What are some of the most interesting or exciting projects you are working on now?

I am enamored with the Almost Famous series we are making with the Op-Docs team at The New York Times. It profiles amazing individuals who, if history had gone a little differently, may have been household names. It has taken us all over the world, and these are some of the most compelling and instructive people I have ever met, let alone had the pleasure to collaborate with in telling their story to a wide audience. We’ve released four and there are a lot of great ones coming very soon.

Who are some of the most interesting people you have interacted with? What was that like? Do you have any stories?

Oh man — as a documentary filmmaker you really get to know and love people from every corner of society. Many times I have flown between shoots where the subjects have total opposite life stories. Billionaire entrepreneur on Tuesday and homeless veteran on Thursday. Substitute schoolteacher on Monday and genocide survivor a week later. All we do is bounce from one fascinating person to the next — the job is really fueled by bottomless curiosity, and what I find most fascinating is not the things that differ, but the things that are the same between people of such disparate experiences.

Which people in history inspire you the most? Why?

I am inspired by people who stick it to the status quo. People who trusted their inner-voice instead of conventional wisdom, regardless of their field. George Lucas had a big influence on me. Claudette Colvin inspires me. I just think their stories remind me that we all have the power to shape the course of human history, and that your conscience, not group feedback, is the best guide.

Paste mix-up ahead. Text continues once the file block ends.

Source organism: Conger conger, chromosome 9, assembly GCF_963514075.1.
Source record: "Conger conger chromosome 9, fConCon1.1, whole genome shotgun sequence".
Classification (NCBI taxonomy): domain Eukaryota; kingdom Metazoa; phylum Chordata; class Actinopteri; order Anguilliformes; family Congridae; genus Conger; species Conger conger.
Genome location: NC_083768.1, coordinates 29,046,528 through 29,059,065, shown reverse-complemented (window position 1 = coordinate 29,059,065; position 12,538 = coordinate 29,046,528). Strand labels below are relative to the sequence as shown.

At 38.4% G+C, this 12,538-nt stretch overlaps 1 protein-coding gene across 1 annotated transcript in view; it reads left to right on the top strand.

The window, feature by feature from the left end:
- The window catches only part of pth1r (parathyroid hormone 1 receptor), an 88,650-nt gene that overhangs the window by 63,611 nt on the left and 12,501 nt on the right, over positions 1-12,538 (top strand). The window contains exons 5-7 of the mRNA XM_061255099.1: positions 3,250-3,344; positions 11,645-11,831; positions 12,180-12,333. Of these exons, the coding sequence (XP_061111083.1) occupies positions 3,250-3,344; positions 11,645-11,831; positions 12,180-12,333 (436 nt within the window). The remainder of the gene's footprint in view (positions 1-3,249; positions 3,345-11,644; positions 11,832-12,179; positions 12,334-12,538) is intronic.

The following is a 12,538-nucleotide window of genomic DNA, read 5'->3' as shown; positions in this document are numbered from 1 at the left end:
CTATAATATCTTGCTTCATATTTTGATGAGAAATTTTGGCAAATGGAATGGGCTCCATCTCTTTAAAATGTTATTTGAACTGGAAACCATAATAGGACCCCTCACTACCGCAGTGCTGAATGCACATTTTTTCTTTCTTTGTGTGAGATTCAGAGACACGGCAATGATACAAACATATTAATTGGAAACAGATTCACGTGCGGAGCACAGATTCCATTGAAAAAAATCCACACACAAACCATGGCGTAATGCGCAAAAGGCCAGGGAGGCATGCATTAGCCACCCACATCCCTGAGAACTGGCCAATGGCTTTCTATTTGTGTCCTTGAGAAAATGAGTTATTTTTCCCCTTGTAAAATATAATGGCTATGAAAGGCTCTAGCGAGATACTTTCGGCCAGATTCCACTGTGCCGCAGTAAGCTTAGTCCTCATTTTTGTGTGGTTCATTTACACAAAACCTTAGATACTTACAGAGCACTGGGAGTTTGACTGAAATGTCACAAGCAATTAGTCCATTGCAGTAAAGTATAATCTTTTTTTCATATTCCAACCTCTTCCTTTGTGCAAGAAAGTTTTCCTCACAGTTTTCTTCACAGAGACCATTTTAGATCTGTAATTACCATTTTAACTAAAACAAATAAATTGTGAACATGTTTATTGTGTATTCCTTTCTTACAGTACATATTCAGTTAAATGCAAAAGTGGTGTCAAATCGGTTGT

We are very interested in diversity in the entertainment industry. Can you share three reasons with our readers about why you think it’s important to have diversity represented in film and television? How can that potentially affect our culture?

As a white guy from Canada, I am on a perpetual learning journey on this topic and far from an authority. That said, I believe that it’s imperative in a healthy democracy committed to equality for media to reflect society, and yet we have an incredibly diverse country that is woefully underrepresented in front and behind the camera right now. Empathy, experience and understanding can help obliterate ignorance and bigotry over time. I also believe my BIPOC colleagues when they testify how powerful, validating, and inspiring it is to see someone who looks like you represented on screen. Last, I think our industry spends so much time, effort and resources trying to find white guys that “have a unique vision” and see things “differently” — and yet we have scores of neglected talent and worlds of stories and perspectives just waiting to be told, if only we would fund and get behind diverse creators — it’s not only painfully overdue, but I think it’s in the business plan as well. Significant progress in media representation will no doubt help correct the public consciousness, which makes influencing policy and policymakers all the more plausible.